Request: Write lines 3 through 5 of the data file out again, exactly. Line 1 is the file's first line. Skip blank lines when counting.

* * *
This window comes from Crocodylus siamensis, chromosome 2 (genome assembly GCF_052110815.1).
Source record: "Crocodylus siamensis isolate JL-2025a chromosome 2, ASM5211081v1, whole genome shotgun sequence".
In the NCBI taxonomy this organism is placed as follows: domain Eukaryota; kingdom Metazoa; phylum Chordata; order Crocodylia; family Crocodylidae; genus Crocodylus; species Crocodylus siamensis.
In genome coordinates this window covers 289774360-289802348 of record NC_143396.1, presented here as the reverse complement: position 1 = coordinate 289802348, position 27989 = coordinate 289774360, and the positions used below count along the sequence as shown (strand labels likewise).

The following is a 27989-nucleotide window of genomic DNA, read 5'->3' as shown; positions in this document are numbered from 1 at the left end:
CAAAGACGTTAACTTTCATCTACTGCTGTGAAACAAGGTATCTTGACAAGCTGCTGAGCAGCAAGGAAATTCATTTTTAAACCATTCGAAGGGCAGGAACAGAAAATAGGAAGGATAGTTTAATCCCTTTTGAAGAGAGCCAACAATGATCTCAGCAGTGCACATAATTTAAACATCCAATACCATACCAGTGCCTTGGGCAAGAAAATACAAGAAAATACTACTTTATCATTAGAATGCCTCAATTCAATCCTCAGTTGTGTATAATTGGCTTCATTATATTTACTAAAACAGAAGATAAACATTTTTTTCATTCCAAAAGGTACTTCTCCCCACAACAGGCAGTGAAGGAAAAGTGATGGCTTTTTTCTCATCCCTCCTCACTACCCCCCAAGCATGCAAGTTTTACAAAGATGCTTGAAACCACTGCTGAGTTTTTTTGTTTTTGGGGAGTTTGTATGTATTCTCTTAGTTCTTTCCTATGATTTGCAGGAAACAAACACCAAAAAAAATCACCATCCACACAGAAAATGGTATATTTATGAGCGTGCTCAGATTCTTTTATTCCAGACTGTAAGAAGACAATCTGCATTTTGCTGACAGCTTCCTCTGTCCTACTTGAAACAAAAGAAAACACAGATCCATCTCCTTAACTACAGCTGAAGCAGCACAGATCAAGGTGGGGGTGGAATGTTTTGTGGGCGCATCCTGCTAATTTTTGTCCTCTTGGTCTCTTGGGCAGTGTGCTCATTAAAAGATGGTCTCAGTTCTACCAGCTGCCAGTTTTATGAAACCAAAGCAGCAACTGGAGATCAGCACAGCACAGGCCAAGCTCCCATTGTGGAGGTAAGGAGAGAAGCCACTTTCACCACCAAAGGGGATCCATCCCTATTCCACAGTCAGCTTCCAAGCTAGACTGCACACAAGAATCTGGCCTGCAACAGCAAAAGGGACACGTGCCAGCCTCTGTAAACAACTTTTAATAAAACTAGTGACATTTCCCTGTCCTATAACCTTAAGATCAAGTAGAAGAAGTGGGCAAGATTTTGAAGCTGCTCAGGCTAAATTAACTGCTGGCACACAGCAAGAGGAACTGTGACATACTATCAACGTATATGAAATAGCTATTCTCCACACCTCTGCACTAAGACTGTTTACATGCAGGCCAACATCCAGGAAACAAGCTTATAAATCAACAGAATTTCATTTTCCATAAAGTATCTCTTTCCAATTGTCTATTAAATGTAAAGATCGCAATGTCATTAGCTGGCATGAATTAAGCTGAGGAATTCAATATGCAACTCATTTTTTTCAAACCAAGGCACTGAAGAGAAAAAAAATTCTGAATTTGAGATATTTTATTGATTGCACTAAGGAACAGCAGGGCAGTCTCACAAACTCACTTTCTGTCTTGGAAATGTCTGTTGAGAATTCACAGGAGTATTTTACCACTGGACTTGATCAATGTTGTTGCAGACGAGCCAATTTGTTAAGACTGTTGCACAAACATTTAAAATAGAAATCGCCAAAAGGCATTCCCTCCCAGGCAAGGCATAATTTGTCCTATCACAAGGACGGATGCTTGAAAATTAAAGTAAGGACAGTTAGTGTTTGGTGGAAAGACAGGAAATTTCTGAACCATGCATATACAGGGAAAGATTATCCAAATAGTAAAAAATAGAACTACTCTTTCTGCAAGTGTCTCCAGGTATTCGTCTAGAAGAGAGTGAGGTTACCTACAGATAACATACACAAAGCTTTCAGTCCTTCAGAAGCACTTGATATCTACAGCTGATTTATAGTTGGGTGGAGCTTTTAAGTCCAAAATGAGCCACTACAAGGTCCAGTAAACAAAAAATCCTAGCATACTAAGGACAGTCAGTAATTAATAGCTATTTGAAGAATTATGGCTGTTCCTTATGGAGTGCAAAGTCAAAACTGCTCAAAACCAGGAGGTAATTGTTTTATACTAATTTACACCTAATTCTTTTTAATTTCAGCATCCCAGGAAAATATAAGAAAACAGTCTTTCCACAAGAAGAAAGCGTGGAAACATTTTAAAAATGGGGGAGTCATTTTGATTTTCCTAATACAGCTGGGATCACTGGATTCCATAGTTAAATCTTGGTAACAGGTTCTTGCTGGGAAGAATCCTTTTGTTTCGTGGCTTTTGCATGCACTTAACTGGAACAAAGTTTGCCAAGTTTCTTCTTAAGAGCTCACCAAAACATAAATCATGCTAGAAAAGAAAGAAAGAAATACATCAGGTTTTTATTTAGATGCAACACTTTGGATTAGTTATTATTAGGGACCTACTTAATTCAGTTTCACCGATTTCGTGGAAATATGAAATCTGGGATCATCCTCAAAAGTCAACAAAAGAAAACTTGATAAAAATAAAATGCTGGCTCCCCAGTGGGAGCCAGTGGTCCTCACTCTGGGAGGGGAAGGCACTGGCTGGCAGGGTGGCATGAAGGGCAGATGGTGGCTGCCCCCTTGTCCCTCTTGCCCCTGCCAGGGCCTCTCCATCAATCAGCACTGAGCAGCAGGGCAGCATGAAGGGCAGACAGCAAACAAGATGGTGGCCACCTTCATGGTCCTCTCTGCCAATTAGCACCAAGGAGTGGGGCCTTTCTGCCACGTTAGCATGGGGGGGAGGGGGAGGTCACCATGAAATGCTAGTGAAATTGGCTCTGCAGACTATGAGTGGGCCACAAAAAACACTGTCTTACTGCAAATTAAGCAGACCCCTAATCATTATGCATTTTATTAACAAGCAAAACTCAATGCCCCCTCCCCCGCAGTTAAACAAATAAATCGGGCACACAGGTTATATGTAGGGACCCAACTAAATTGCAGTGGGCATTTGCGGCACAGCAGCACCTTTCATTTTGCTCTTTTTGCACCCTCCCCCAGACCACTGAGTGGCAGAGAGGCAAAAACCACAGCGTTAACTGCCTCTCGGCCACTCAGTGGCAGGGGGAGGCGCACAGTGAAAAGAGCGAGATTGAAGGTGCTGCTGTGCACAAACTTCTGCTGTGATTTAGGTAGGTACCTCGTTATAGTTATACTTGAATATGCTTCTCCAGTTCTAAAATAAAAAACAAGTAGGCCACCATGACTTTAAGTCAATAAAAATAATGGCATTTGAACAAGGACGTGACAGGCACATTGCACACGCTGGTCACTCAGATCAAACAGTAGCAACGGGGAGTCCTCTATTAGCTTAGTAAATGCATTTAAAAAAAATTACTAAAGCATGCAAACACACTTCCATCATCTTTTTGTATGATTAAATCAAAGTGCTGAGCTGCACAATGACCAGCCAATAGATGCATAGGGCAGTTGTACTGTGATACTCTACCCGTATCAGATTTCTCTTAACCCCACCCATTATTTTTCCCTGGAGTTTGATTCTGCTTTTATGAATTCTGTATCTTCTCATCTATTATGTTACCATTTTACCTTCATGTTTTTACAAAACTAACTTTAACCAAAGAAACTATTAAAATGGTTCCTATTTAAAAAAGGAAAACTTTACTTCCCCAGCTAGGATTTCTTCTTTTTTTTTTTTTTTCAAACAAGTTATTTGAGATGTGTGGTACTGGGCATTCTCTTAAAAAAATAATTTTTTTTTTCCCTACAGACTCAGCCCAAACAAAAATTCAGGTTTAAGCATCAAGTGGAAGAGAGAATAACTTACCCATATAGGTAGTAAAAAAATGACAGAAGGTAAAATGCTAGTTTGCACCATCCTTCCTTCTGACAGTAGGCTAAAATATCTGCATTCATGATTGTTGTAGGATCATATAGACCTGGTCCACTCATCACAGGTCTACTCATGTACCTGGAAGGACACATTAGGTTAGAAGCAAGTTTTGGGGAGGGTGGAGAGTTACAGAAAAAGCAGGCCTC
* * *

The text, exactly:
In the NCBI taxonomy this organism is placed as follows: domain Eukaryota; kingdom Metazoa; phylum Chordata; order Crocodylia; family Crocodylidae; genus Crocodylus; species Crocodylus siamensis.
In genome coordinates this window covers 289774360-289802348 of record NC_143396.1, presented here as the reverse complement: position 1 = coordinate 289802348, position 27989 = coordinate 289774360, and the positions used below count along the sequence as shown (strand labels likewise).

The following is a 27989-nucleotide window of genomic DNA, read 5'->3' as shown; positions in this document are numbered from 1 at the left end: